Patent of the Week: Identifying High-Risk Triple Negative Breast Cancer Patients

Patent of the Week

Triple negative breast cancer (TNBC) is the most aggressive type of breast cancer and has the least favorable prognosis, as there are fewer targeted medicines available.

Accounting for about 10-20% of breast cancers, according to the American Cancer Society, TNBC also is more likely to spread (metastasize) and is more likely to recur after treatment.

“New tools to classify TNBCs are urgently required in order to improve our prognostic capability and predict response to therapy,” according to researchers, who have used a novel optimization strategy to define a gene expression signature, BACH1 Pathway Metastasis Signature (BPMS).

Using this signature, researchers are able to stratify patients with “apparent good prognosis” and those at the highest risk – enabling the use of targeted therapies to improve treatment.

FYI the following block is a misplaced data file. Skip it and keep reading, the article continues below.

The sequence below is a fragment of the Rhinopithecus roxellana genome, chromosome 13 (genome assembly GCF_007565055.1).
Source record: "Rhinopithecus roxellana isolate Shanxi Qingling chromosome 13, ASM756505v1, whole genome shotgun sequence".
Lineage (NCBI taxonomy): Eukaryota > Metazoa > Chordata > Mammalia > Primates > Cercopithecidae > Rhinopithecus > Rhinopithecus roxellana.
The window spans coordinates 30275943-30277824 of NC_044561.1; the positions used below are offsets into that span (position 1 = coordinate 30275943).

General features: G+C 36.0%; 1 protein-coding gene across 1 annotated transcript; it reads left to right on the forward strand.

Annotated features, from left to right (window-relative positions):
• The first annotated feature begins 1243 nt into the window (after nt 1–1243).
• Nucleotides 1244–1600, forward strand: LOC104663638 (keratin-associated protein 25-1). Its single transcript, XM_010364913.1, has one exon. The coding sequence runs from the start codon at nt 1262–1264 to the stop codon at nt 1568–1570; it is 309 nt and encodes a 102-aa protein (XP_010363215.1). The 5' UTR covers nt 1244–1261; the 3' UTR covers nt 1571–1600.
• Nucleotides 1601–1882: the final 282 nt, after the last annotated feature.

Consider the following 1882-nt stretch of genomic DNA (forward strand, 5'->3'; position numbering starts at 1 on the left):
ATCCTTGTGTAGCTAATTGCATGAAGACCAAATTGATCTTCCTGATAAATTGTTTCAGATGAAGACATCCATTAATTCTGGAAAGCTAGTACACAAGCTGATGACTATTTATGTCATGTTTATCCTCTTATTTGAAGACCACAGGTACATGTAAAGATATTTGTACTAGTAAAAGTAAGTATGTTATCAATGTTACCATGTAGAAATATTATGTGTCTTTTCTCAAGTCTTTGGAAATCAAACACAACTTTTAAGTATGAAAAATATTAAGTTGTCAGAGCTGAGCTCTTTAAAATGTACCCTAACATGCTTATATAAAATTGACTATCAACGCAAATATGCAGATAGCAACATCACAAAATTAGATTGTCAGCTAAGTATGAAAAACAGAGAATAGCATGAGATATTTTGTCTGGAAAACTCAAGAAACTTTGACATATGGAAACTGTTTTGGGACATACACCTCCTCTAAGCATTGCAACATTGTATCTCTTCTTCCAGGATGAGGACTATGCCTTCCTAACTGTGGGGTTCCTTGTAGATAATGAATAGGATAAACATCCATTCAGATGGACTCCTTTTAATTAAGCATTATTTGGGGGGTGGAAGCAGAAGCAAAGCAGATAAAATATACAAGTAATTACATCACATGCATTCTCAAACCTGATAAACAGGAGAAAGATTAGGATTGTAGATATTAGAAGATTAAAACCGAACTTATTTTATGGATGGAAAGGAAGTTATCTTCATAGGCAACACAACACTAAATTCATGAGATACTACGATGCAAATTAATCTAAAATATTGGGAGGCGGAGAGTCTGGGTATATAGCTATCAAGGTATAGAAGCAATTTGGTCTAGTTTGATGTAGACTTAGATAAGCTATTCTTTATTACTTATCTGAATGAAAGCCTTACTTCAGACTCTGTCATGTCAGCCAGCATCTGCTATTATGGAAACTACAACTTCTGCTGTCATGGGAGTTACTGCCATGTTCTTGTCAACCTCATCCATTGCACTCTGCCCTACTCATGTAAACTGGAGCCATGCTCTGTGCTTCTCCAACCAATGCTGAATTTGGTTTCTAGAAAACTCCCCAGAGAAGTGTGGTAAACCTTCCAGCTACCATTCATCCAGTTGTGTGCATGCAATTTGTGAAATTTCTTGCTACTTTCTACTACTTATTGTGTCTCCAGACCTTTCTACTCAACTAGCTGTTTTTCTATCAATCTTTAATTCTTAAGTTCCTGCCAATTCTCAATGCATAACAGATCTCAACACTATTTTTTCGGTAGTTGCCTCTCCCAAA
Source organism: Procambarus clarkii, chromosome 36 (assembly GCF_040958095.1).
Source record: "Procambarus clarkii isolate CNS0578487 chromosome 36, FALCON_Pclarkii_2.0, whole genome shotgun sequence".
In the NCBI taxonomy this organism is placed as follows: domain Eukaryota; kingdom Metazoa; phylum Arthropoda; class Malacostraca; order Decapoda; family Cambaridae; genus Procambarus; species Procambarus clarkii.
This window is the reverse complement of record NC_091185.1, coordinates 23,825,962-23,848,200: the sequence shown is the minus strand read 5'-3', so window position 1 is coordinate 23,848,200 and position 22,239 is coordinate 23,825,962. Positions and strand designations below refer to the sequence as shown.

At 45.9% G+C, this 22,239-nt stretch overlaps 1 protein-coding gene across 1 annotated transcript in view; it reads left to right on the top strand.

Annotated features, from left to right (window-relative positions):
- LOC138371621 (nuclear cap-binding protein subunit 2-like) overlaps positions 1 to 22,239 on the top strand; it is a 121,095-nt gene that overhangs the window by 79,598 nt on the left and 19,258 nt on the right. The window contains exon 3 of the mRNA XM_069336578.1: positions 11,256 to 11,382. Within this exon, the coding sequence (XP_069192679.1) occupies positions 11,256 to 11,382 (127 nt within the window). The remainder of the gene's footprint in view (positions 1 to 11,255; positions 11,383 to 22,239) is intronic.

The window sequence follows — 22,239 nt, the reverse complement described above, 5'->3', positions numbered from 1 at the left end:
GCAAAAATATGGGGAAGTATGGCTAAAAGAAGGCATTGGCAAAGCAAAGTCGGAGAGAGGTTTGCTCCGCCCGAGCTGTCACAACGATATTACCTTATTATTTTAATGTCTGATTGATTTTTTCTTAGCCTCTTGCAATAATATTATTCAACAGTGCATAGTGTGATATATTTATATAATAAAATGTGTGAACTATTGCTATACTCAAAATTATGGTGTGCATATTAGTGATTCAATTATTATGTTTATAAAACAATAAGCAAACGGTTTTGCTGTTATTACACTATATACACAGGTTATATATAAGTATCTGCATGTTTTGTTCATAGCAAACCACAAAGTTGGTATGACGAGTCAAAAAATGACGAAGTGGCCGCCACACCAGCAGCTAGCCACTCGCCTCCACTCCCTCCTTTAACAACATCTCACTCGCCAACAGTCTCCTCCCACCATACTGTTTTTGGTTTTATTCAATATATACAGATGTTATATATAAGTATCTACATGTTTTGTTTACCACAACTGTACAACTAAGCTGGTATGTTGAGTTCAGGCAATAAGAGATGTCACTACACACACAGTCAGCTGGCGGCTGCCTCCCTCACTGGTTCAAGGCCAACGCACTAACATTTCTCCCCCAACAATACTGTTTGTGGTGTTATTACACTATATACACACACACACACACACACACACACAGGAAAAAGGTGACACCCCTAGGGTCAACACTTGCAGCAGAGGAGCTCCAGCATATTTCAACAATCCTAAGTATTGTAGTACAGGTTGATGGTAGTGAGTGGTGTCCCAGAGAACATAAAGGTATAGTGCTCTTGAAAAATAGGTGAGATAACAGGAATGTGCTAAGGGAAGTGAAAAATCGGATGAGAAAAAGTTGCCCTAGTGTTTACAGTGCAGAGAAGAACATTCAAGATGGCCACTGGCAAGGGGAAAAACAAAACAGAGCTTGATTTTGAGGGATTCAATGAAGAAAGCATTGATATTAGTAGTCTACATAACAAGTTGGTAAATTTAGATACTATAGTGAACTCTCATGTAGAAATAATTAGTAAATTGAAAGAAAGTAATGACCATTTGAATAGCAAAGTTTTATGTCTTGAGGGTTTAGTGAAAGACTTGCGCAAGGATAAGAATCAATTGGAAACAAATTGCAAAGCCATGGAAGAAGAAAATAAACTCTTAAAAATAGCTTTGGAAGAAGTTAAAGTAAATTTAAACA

As explained by the researchers – including Marsha Rosner, Charles B. Huggins Professor of Ben May Department of Cancer Research – the potential clinical impact of the BPMS relates primarily to targeted therapy and its ability to “significantly” enhance the ability to predict future prognosis for patients.

“The goal of personalized medicine is to provide a single patient with detailed information that uniquely categorizes that individual, indicating a personalized course of treatment. To that end, the BPMS can be used to identify a high risk cohort of patients in which our signaling pathway is driving metastatic events,” they said.

“With this information, it may be possible to provide targeted therapy for individuals classified as BPMS-positive using our knowledge of the signaling pathway. Further application of our methodology may also be used to identify different signaling pathways that drive similar metastatic events in breast or other tumor types.”

Rosner also has filed a patent for a low dose, multi-drug cocktail for the treatment of metastatic and resistant breast cancers.

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// Patent of the Week is a weekly column highlighting research and inventions from University of Chicago faculty.



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